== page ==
Alex is a Senior Research Engineer at Mozilla since late 2013. As a member of the Rust core team, library team, and leader of the Tools team, Alex has been working on Rust since late 2012. He is the author of the current std::sync::mpsc module in the standard library, and in the past has architected the runtimes of the standard library (which have since been removed). Currently Alex works on Cargo, Rust's package manager, the standard library, and fostering development of libraries in the community at large.
MEMS Sensors in consumer devices can be categorized in inertia (mainly accelerometer, gyroscopes and magnetometers), environment sensors (microphones, pressure, temperature and humidity as well as the upcoming gas sensing), and optical sensors (light detection and emerging heart rate measurement). Main players in the capital-intensive MEMS industry are semiconductor manufacturers. The technology is based on etching microstructures into the semiconductor, defining movable parts with specific mechanical properties. Innovation speed is on the edge of physical. For main applications like location detection or sound processing there are combined improvements from software and hardware ongoing, supporting the ongoing transformation of the mobile phone to a personal assistant.
Dr. Roland Helm joined Infineon in 2003 after working in a technology start-up and in a business consultancy. Since 2006 he is responsible for the consumer sensor business, where he has been growing the Micro-Electro-Mechanical Systems (MEMS) microphone biz from technical feasibility to significant market share by working with leading smartphone customers, driving the leading performance MEMS and ASIC designs as well as securing volume manufacturing and delivery capability. Now he is extending the Microphone Business to a Consumer Sensor MEMS business, including optical and pressure sensing. He is passionate to match capabilities of new technology to the needs of modern society. Roland has a Ph. D. from Technical University of Munich where he majored in physics.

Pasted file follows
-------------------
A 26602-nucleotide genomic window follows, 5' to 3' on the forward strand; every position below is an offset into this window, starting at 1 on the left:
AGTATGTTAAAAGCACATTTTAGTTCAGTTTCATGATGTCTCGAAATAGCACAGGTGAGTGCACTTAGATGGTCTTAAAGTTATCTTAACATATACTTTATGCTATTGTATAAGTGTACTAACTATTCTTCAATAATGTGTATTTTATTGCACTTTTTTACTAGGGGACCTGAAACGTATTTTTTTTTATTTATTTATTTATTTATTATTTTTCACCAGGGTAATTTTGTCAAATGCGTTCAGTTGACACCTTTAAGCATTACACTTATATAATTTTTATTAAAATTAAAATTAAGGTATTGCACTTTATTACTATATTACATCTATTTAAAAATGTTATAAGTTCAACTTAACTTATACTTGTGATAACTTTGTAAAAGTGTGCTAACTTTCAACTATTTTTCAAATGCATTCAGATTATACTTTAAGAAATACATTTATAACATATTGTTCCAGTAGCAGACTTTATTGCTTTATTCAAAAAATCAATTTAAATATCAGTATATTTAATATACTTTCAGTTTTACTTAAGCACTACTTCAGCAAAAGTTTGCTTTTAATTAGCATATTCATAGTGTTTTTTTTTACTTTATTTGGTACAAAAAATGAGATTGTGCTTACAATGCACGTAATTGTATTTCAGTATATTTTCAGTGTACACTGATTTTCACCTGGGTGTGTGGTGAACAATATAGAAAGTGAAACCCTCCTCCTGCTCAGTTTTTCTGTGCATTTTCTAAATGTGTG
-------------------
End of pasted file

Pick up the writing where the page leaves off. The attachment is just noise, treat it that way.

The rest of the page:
Gawain Jones - Chess Grandmaster
Chess playing machines have interested the public for hundreds of years. From The Turk to Deep Blue, people have been fascinated by the contest between man and machine. The engines are now much too strong for even the top human players but they can still be very useful. This talk charts the historical development of chess technology, how it has affected the way that the game is played, how the top players prepare and the possible dangers inherent with more powerful hardware in competitive chess.
Gawain Jones is an English professional chess player. He was born in Yorkshire but he has lived in Italy, Ireland, Australia and New Zealand and speaks decent Italian. He enjoys travelling, rugby, and playing all board games. He became an International Master at 16 and a Grandmaster at 19. He has written 3 books on chess openings: The Grand Prix Attack, How to Beat the Sicilian, and The Dragon (part of the Quality Chess Grandmaster Repertoire series). He's a former Commonwealth and British Champion and has represented England at four Chess Olympiads.
When designing RESTful interfaces, a constraint is often overlooked - HATEOAS. For this reason REST clients should not make assumptions about the possible state changes of a resource, unless the REST server just delivers one available hyperlink. We will present you the advantages of this architecture paradigm on the basis of some examples - from the improved decoupling of client and server to the simplified modeling of individual user permissions. Thereby we introduce you to existing approaches in the Spring and Jersey framework and then our open source project rest.schemagen. Thus it is clear that HATEOAS brings real benefits for the (server) developer and that additional time and effort are negligible. The project can be found on github and maven central.
Jörg Adler is a software developer at Mercateo AG. His current focus are the REST interfaces and the internal systems.